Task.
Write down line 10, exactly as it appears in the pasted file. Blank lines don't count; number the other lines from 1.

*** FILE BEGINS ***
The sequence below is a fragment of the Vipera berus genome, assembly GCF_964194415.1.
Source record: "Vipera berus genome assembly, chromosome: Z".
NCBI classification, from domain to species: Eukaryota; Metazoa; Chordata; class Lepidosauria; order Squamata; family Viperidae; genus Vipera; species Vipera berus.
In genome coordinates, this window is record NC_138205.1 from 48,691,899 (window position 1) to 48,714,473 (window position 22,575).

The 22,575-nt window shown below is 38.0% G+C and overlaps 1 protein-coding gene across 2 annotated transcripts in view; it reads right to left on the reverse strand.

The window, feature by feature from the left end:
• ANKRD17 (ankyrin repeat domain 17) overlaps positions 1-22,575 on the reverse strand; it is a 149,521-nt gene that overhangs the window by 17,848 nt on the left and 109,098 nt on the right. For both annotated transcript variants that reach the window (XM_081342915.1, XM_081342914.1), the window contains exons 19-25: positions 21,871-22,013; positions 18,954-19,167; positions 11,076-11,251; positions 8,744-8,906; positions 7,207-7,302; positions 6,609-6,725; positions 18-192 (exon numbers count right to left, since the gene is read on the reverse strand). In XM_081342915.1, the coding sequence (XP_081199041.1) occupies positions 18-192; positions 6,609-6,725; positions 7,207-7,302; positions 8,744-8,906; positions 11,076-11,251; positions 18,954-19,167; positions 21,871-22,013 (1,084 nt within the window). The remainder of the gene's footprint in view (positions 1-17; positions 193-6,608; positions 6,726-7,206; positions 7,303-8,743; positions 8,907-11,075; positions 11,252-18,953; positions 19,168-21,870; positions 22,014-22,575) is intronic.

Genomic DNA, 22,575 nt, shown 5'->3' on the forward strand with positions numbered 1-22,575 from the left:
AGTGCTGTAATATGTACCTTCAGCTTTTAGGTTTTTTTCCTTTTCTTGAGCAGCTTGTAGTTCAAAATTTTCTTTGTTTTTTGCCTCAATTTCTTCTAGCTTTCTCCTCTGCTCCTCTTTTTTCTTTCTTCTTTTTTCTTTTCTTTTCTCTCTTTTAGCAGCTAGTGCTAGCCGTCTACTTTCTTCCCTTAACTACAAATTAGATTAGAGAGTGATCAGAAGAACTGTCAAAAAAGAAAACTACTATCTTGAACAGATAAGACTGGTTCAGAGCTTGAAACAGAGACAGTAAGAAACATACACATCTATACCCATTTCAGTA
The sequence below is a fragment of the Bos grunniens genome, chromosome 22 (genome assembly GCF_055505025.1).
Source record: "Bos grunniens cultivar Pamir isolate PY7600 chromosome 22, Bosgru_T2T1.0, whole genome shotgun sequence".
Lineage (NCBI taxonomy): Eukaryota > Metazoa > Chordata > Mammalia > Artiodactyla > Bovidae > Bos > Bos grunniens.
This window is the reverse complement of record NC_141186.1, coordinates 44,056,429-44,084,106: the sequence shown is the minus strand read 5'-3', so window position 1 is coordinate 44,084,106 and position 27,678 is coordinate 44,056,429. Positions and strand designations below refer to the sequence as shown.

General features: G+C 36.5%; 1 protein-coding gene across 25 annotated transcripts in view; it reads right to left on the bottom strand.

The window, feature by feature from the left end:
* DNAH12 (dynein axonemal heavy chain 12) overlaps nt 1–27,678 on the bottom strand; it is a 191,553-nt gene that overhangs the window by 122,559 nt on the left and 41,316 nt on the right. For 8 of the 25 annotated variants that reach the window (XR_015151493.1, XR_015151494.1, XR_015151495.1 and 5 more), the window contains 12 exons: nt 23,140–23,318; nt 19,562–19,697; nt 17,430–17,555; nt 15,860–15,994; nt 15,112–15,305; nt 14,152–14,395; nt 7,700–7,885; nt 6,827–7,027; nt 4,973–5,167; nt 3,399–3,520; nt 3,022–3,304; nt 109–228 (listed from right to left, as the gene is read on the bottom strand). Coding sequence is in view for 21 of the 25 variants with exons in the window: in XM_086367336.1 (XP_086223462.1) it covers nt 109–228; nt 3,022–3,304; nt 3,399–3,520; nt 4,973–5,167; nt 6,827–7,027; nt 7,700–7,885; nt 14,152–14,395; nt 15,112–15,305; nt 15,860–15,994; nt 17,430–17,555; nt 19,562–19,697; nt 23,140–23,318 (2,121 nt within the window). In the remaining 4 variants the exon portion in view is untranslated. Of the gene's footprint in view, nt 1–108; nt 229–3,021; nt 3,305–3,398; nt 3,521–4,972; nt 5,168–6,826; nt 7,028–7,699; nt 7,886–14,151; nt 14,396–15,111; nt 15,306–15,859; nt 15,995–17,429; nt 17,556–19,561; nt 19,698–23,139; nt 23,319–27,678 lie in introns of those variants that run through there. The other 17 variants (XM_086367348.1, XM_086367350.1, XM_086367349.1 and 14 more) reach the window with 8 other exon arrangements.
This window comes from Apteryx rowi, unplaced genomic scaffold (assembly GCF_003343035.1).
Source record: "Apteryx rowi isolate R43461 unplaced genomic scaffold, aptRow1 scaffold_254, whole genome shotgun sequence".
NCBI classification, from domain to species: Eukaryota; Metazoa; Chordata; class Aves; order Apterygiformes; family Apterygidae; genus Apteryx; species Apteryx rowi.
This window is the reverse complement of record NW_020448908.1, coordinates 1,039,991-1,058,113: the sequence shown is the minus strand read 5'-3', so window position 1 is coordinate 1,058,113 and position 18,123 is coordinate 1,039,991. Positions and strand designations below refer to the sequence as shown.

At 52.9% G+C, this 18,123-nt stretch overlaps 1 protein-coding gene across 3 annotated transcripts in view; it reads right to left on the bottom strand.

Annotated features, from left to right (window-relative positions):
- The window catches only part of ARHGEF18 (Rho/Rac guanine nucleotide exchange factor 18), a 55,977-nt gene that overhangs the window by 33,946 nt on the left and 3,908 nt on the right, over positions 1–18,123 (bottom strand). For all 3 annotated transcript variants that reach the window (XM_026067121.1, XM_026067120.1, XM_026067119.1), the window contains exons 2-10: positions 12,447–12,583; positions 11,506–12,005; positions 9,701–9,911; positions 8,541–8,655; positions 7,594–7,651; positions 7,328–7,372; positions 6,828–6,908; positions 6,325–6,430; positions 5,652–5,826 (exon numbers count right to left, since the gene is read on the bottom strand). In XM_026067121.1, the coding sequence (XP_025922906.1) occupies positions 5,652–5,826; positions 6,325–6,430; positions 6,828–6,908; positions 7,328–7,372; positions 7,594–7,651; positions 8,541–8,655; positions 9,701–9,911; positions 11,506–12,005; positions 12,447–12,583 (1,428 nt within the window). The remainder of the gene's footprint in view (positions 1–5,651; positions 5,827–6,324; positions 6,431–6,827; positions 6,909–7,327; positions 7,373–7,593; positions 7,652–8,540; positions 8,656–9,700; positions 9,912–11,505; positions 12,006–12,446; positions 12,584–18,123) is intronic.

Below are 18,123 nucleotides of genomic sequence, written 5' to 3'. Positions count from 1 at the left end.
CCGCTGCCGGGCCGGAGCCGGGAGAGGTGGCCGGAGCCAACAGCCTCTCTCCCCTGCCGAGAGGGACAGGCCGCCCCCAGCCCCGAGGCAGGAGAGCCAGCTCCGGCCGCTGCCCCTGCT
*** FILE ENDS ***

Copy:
The sequence below is a fragment of the Bos grunniens genome, chromosome 22 (genome assembly GCF_055505025.1).